The reality is God is all over the place. As Rob Bell once said, “We live in a world draped in God.” Logic does little to ease this mystery yet it is a promise that stretches throughout Scripture. “If I make my bed in the depth or settle on the far sides of the seas, there you will find me. Your right hand holds me fast.” 

Big words like omnipresent do little to make sense of God’s present, ongoing work in the world. 

 I have heard it said, “God is as close as your very breath, but beyond your ability to possess.” 

God is not present in some abstract mysterious way, the crucified Messiah is present in the concrete situations of our lives, from the ordinary and mundane to euphoric moments and even to the dreadful sufferings of life. Douglas John Hall in his book The Cross in Our Context says, 

 “the cross of the Christ marks, in a decisive and irrevocable way, the unconditional participation in the life of the world, the concretization of God’s love for the world, the commitment of God to the fulfillment of the creation’s promise.”

This way of speaking about God is the work of faith because it stands against the natural laws of the world. One way of looking at the world assumes the physical is the end of the story. 

But the Psalmists insist on a different narrative. They sing of the ongoing creation of the world. The creator God did not create, rest, and sit back and watch. That deity is a different god, but it surely is not the God of Israel. The personal God of Abraham, Isaac, and Jacob is engaged in the unfolding drama of creation and covenant.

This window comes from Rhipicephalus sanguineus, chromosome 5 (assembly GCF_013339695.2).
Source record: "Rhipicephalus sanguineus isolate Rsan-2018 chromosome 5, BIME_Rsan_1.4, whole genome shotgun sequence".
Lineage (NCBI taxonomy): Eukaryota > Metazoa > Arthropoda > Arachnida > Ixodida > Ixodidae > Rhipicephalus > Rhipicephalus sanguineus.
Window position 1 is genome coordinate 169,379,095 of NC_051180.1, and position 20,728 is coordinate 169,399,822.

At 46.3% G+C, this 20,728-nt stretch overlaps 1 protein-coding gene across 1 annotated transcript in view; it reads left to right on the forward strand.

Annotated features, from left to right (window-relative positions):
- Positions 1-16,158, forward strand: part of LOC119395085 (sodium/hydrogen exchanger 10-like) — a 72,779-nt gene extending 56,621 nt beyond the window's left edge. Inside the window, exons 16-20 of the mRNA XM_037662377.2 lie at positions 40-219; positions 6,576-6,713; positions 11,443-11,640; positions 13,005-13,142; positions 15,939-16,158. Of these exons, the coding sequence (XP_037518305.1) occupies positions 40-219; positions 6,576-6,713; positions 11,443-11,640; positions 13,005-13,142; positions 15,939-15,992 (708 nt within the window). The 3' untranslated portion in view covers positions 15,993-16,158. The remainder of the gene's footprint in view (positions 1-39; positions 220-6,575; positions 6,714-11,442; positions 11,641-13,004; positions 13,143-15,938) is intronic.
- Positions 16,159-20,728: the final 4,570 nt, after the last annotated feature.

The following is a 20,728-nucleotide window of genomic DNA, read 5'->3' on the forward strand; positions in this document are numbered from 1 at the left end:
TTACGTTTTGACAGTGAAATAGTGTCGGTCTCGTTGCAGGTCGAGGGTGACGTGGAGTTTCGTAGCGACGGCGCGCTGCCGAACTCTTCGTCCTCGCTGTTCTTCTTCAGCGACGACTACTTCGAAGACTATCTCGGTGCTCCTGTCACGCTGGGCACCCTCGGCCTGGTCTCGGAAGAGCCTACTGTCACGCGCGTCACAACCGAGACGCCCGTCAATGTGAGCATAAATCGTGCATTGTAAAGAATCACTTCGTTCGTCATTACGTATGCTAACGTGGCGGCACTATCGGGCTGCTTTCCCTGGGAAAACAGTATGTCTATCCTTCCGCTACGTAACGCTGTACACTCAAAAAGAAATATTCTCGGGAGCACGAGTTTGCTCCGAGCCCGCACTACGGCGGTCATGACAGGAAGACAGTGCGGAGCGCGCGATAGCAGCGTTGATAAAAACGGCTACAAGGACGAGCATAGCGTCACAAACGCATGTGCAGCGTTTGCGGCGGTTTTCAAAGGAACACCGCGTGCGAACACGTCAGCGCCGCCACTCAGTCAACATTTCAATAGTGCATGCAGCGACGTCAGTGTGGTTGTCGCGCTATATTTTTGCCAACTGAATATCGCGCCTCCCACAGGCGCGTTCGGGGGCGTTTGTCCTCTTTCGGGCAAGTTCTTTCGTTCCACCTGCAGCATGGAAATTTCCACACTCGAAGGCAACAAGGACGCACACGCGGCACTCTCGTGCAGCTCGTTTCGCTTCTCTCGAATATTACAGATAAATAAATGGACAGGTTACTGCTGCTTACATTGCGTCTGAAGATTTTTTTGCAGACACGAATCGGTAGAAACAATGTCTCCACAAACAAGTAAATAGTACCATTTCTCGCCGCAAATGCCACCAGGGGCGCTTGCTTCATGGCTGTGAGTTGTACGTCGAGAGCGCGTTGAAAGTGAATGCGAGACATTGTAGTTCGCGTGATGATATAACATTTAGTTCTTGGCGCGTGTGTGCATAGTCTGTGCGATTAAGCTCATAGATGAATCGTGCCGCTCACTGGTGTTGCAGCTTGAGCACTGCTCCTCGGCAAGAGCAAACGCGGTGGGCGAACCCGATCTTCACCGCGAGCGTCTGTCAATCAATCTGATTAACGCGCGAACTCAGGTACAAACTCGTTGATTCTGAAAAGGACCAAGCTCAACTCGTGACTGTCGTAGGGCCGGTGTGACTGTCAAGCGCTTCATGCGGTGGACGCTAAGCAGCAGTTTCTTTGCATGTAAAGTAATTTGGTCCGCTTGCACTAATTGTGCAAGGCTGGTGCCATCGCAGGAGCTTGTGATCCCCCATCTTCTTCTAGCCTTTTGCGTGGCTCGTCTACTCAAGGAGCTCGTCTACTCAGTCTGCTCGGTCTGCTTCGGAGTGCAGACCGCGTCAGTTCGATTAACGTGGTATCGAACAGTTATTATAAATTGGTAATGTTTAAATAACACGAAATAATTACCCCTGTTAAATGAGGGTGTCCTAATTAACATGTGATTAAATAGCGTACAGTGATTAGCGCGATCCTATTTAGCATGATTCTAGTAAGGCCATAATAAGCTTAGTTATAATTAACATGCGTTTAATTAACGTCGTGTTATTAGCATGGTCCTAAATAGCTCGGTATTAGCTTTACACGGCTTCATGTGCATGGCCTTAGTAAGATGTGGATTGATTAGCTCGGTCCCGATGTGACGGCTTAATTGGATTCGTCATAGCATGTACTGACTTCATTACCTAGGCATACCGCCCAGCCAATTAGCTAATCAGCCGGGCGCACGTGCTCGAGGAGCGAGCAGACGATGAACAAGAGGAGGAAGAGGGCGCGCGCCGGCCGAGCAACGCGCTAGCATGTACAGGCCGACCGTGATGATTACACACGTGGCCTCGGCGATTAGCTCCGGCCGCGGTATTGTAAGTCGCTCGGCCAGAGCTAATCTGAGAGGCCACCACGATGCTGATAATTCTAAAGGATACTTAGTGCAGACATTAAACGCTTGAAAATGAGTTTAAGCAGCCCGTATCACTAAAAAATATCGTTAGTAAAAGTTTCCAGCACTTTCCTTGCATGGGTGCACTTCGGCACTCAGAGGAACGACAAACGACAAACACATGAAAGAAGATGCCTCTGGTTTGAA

The same God who spoke in the beginning, continues to speak life and breath and everything into existence. Luke Timothy Johnson goes so far as to say, “God creates out of nothing every day; each day we are renewed by the ongoing creativity of the living and active God.  


God is on the move in our world. The beautiful reality is our God, through the Son and in the power of the Spirit, is out front of us working. 

This means we need to re-imagine how we engage in God’s mission. The Church finds its calling in the mission of God. You see the Church does not have a mission, God’s mission has a Church. The task of the Church is less to get people to come in, but to get out to uncover God like Stephen King has uncovered the many novels that bear his name.  

Tools, experience, and imagination can help us with the task, but God is to be uncovered all over the place. This means we must be available and attentive. David Fitch, in Prodigal Christianity, says, “If we truly believe God is at work in the world, we must take the time to pay attention, listen, and discern what God is doing in the lives of those around us.”  

This means we need to spend less time giving people the instrumental speech of apologetics and argument, and train people in the art of description and imagination. These skills are the skills of discovery. 

The imagination grounded in the mystery of the Triune God has a way of opening people to God’s new world. This new world is as close as our very breath, yet beyond our control.